I think in case of Slavs, Turks or Germanics, they were warrior farmers. When they conquered, they took best agrarian lands over from locals. There main economy was food production. This forced first local villages to learn slavic, to be able to work fields for new masters. Also having both slavic or turkic in Anatolia and local villages, side by side, sped up the mixing and learning process. I'm sure the cities, in this case, with predominantly Greeks and Armenians, survived the longest.

MOESAN
17-01-13, 20:48
With minority invaders, the language shift happens much faster in their main centers like cities, ports and economic centers. Places where you need to know language of invaders to do business, politics or get job in general.
The situation of Argentina, Uruguay, Brazil, or Caribean islands, where Europeans were in majority is simple to explain. For the rest of South America Spanish was probably in minority and spoken in big centers mostly. In these countries, most of villages were speaking original language till 20th century till the times of public education, some still do. The further from economic centers the easier for original language to survive. Maybe learning of new language is about jobs mostly? Most likely it was exactly the case how Romans spread Latin language, by economy and jobs. Same with British Empire.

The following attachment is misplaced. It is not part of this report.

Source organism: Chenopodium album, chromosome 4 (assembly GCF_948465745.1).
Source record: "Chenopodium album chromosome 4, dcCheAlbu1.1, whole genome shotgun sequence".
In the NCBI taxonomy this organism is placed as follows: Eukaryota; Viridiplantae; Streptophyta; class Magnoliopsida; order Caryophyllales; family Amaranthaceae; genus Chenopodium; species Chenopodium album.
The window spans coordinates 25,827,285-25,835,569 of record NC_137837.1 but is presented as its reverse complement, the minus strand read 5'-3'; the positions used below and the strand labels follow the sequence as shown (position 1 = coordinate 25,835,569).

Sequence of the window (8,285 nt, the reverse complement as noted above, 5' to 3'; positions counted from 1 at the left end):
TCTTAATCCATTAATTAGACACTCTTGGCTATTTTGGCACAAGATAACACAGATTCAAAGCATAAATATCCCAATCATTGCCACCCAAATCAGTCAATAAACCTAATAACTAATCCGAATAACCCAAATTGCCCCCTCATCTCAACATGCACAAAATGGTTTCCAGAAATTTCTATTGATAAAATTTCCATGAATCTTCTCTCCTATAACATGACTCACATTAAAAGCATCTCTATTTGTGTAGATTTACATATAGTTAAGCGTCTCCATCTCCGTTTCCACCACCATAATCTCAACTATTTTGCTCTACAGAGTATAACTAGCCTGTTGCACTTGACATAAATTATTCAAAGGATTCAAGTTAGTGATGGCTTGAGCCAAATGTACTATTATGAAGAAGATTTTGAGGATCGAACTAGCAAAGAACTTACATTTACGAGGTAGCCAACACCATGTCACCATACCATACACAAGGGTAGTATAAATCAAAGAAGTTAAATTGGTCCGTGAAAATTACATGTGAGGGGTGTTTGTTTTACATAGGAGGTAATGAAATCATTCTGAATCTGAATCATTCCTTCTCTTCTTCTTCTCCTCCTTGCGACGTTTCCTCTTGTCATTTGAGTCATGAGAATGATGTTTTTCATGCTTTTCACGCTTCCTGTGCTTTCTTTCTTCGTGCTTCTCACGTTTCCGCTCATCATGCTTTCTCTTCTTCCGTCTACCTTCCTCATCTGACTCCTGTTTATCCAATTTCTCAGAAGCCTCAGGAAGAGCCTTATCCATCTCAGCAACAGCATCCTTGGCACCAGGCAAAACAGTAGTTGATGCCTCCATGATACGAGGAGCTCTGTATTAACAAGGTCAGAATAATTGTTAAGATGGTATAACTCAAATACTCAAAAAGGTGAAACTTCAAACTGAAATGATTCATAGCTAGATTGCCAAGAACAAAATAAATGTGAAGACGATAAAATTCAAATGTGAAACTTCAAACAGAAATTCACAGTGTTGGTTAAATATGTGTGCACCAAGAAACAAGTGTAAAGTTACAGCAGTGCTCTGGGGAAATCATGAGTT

Also in may situations conquered countries consisted of many tribes speaking different languages. It was also useful for them to learn the main language, the conqueror's, to communicate with other tribes. Exactly why we all learn English these days, the lingua franca of modern world.


PS. All this writing gave me an idea that if IE came to Europe with strong economic advantage like wagons and bronze smelting abilities that gave them an edge in creating strong economic centers and influence IE language learning among locals, through out all Europe. It means that they didn't need to kill and terrorize all of them to learn IE.

PS2. Thanks to above PS my post is no longer off topic, hehe, at least somewhat.